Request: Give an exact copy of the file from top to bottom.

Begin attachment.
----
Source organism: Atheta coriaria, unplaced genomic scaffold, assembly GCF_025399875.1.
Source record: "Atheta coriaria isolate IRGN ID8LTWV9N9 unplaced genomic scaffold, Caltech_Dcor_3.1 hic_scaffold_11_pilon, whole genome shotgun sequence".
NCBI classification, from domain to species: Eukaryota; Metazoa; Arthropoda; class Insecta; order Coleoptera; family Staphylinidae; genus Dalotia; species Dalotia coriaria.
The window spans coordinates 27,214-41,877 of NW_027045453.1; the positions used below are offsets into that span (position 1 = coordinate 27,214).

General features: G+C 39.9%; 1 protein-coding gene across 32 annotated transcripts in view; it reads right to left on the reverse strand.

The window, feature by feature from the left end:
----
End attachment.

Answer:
Source organism: Atheta coriaria, unplaced genomic scaffold, assembly GCF_025399875.1.
Source record: "Atheta coriaria isolate IRGN ID8LTWV9N9 unplaced genomic scaffold, Caltech_Dcor_3.1 hic_scaffold_11_pilon, whole genome shotgun sequence".
NCBI classification, from domain to species: Eukaryota; Metazoa; Arthropoda; class Insecta; order Coleoptera; family Staphylinidae; genus Dalotia; species Dalotia coriaria.
The window spans coordinates 27,214-41,877 of NW_027045453.1; the positions used below are offsets into that span (position 1 = coordinate 27,214).

General features: G+C 39.9%; 1 protein-coding gene across 32 annotated transcripts in view; it reads right to left on the reverse strand.

The window, feature by feature from the left end: